This week Pope Francis issues his long awaited Encyclical on Climate Change. The Pope’s message should galvanize support for climate action for the Catholic community and well beyond. It will speak not only to the 5,000 Catholic Bishops, nor only to the 1.2 billion Catholics worldwide, but to all people of goodwill who are open to the moral context of climate change.

I’m confident of this, since two weeks ago, together with members of the Global Commission on the Economy and Climate Change, I had the great privilege of meeting with the Pope and his top Cardinals at the Vatican to discuss the subject.

The Pope, the Economy and the Case for Climate Action by Andrew Steer, World Resources Institute, June 16, 2015


The Vatican has been talking about climate change for years

Pope Francis is making waves.

On Thursday, the pope is expected to deliver an encyclical—a rare and powerful Vatican statement—calling for international action to prevent the most devastating impacts of global warming.

Mankind's relationship with nature has never before been the primary focus of an encyclical, but this is far from the first time the Vatican has taken a green stand.

The Vatican has consistently framed climate change as a moral issue—a lens that environmentalists and some faith leaders hope will make the political debate over global warming less contentious by elevating it to a higher moral ground.

When Francis lays out a vision for how the world should respond to rapidly rising temperatures on Earth, his message will build on long-established Catholic tradition.

The Vatican Has Been Talking About Climate Change for Years by Clare Foran, National Journal, June 14, 2015


Will the Papal Encyclical bring the 'Francis effect' to the climate debates?

Next week, Pope Francis is scheduled to release "Laudato Sii" ("Praised Be You"), his eagerly anticipated encyclical (authoritative teaching document) on the environment.

I have never seen such excitement — and controversy — surrounding an encyclical. It speaks to the extraordinary global presence Francis has achieved in a relatively short period of time. This feels to me like one of those rare moments when the Message and the Messenger can combine to change the world in a very significant way.

Rising sea levels and catastrophic weather events have gotten people's attention. People are becoming more aware of the reality that climate change isn't just a theoretical conjecture, scientific debate or partisan political issue. It's real, it's happening now, and it's dangerous.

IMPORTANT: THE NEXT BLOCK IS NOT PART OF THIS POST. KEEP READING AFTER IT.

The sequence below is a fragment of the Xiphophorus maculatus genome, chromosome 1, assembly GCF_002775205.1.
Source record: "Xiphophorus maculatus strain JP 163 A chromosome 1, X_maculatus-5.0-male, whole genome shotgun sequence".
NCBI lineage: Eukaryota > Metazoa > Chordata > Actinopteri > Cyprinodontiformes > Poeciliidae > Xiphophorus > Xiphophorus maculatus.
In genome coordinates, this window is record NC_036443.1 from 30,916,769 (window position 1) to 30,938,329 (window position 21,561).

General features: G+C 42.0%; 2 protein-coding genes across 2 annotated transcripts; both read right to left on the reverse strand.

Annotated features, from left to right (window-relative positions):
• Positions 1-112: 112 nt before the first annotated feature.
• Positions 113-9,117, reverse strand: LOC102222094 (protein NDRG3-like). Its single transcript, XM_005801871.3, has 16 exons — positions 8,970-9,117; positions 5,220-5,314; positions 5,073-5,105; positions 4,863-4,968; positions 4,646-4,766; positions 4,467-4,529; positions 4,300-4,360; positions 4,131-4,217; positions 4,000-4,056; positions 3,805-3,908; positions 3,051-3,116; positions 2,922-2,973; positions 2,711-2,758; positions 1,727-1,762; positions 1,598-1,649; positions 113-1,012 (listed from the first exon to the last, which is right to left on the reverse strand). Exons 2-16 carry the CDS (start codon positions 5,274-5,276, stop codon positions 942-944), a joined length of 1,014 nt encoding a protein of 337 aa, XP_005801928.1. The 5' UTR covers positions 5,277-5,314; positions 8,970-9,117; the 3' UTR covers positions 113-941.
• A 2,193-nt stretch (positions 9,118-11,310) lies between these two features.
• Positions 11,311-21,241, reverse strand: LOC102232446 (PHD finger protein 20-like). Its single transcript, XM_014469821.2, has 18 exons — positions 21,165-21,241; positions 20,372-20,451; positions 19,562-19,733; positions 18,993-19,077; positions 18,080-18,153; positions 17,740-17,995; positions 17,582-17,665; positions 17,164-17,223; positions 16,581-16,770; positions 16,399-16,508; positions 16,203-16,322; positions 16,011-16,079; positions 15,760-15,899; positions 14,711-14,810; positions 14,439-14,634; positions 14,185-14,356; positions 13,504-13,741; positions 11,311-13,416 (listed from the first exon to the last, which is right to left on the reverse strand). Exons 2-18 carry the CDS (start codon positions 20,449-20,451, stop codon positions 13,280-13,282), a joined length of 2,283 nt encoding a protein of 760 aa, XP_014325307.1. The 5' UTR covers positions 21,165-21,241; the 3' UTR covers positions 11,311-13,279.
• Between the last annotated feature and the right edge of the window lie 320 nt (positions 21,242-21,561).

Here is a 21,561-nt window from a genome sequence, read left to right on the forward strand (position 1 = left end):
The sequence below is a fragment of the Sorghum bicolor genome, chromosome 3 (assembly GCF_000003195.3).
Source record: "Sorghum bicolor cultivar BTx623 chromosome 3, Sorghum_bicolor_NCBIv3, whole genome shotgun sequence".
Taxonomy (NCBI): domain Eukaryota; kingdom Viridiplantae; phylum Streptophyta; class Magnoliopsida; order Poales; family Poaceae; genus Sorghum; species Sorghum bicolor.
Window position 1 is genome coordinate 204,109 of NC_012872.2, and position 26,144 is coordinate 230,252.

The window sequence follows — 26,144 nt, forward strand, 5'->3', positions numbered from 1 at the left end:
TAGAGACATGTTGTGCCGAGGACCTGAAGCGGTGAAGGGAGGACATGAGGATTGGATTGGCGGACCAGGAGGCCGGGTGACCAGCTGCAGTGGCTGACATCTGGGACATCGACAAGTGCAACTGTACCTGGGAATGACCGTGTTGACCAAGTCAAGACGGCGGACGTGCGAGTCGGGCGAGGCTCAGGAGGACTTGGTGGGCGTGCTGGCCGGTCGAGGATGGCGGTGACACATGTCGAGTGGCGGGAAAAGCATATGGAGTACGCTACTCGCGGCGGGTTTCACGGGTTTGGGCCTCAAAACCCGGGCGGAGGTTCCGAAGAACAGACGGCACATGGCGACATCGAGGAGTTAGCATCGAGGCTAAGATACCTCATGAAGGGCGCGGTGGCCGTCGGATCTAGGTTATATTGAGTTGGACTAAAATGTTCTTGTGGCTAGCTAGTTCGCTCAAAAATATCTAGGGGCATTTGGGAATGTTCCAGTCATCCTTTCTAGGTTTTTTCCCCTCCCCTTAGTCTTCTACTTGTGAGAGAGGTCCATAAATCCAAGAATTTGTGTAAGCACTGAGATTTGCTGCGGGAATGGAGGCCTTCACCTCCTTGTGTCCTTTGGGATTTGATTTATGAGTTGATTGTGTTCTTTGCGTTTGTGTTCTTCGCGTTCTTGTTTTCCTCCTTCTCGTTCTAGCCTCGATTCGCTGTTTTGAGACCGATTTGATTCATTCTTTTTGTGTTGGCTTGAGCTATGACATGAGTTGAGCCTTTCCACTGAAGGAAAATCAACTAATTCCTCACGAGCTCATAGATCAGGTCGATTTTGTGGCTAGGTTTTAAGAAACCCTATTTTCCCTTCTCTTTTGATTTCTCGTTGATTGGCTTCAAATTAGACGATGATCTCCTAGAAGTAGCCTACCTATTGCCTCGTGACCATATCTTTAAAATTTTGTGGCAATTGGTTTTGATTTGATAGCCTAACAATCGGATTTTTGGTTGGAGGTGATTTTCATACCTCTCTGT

And Francis — uniquely among world leaders — has the ability to change the conversation around the need to protect our environment.

Will the Papal Encyclical Bring the 'Francis Effect' to the Climate Debates? byJim Wallis, The Huffington Post, June 12, 2015

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Comments

Comments 1 to 2:

  1. What I really, really hope he does is denounce the idea, popular among religious denialists, that God has created the World to be proof against damage thata humans can cause. I have see plenty of disingenuois false humility claiming that it is presumption to believe that puny humans could harm what God has created. I see variations of this from atheist deniers as well, with rather less justification. This really is a claim that God backs your side of politics and your opponents are doing evil, not you.

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  2. Republicans' leading climate denier tells the pope to butt out of climate debate

    Oklahoma senator James Inhofe [...] calling global warming “the greatest hoax ever perpetrated on the American people”, took a star turn on Thursday at the Heartland Institute[...]

    His message – that “God is still up there” and that Pope Francis should mind his own business – sent a clear signal to his fellow conservatives

    That's just hillarious. To maintain the tenacity of his position, Inhofe is now assuming the role of fake religious leader. How far would he be able to travel that way before the obvious stupidity of such ideology becomes untenable?